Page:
Tuesday, May 08, 2007

Atonement for Dummies?

Andii asks:
"I have to ask whether in our cultural situation we can actually do 'right use' on a popularly-accessible version of PSA which can be grasped in essence by, eg an intelligent 9 year old, and convey the important points in such a way as not to easily lead astray (in our cultural situation, I emphasise). I'm coming to the conclusion that we cannot."
The first question for our message isn't whether it can be understood, but is it true. Is our message what the scriptures teach. If it isn't we need to go and sort that out. If it is, then we come to communication.

Peter Bolt, in The Cross from a Distance (p128):
“It is the temptation of the teacher to clarify what seems difficult. Interpreters have often sought to this by inventing illustrations of proposing analogies for Christ's work on the cross. This is a temptation, however, that should be resisted at all costs. The track record of these manufactured illustrations has nmot been a happy one; they have been sometimes obscure, often bizarre or inhumane, and usually just plain heretical. Any illustration can get into trouble simply by virtue of the fact that it requires saying God's Word in other words, entalining an automatic shift away from God's Word. Although the preacher needs to 'illustrate' the world to which the Word is addressed, the Word itself should probably be permitted to speak for itself. In addition there are some thing that should never be illustrated. As with the Trinity, given the unique nature of the cross, analogies simply do not exist. We understand the cross, not by finding soem contemporary illustration that clinches the deal, but by listening carefully to the biblical context in which it makes sense. This may leave us with some unexplained mysteries, but, even so, we shall be closer to the truth when we live with the rough edges of God's Word that when we try to impose the smooth lines of our own fancy illustrations."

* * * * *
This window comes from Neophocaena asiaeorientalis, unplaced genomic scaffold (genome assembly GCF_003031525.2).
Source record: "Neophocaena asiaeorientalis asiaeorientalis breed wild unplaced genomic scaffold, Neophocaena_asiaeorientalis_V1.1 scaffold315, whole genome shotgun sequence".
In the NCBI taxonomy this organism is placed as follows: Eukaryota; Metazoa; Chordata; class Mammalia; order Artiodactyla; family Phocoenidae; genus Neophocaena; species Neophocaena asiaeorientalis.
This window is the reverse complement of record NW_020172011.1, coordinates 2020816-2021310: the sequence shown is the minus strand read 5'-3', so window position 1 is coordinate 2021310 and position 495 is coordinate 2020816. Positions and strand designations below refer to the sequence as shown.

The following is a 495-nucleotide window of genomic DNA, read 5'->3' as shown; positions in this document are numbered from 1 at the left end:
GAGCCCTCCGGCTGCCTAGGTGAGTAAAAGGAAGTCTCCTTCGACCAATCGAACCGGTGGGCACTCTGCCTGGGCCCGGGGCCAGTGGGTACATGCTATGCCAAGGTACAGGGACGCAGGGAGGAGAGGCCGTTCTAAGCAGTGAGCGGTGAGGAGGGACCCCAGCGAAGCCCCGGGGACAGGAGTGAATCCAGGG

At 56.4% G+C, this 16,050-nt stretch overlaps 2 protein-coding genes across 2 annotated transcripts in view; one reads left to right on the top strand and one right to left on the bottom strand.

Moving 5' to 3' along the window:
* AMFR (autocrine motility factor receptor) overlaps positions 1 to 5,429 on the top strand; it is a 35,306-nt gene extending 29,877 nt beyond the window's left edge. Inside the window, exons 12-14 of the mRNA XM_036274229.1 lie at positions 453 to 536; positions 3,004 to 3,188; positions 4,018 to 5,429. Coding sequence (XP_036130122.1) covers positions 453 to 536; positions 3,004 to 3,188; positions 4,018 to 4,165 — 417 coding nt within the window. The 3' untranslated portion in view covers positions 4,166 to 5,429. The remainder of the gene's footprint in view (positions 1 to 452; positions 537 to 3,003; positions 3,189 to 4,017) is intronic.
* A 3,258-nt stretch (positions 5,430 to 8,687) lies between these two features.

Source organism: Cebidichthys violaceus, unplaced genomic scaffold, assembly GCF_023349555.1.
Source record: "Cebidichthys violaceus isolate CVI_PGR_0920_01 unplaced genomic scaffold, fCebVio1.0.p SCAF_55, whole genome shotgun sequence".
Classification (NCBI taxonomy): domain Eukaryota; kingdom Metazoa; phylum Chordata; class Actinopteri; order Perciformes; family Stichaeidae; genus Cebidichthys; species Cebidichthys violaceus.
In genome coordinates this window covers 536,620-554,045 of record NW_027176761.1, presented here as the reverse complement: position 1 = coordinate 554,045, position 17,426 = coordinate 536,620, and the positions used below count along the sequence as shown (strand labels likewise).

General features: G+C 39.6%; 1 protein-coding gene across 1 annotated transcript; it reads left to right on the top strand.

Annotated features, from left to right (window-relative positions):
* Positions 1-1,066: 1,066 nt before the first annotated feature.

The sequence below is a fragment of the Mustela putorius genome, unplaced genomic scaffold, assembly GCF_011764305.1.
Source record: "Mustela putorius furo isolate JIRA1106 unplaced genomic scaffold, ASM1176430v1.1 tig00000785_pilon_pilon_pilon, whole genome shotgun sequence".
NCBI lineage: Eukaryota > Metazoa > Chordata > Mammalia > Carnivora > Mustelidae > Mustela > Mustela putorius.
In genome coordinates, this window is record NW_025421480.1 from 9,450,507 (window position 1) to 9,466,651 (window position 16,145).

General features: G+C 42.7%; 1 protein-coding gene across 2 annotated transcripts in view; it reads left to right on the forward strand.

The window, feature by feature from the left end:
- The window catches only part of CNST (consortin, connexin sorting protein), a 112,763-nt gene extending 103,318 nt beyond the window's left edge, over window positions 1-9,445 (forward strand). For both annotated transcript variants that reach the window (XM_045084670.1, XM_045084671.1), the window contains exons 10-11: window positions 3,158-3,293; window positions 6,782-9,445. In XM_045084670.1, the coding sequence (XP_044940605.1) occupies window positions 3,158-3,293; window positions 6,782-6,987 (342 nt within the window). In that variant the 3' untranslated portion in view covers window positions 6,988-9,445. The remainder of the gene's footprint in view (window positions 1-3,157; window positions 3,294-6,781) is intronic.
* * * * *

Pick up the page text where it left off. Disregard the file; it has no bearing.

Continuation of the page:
I don't have to try and twist the cross to be understandable - but to explain it with care. We're sharply warned against twisting it to make it easier to hear. Doing it carefully will take time. But, with all due urgency we do have time. We can afford to lay out the story. Jesus was incarnate into the world he created and the community he created (both by his word). God spent 1800+ years (or indeed all of history before Jesus!) setting the framework in history to give us all the categories we need to understand the cross perfectly well - and indeed everything else about God. (Try the tabernacle to understand aspects of the trinity for another example.)

The problem is that we often buy into a quick decisionism which needs to clinch the deal in a few soundbites. That doesn't lend itself well to telling the story of God in detail. I find Don Carson's 10 part telling of the gospel story (as outlined in his The Gagging of God) to be a compelling approach - laying out the gospel story at length rather than jumping straight to the centre of it. Paul speaks to the Galatians about how he only preached the Cross but writes like he expects they'll remember vast things about God's promises to Abraham, how and why the law was given and other subjects that the average Christian today may never learn. We need the big story.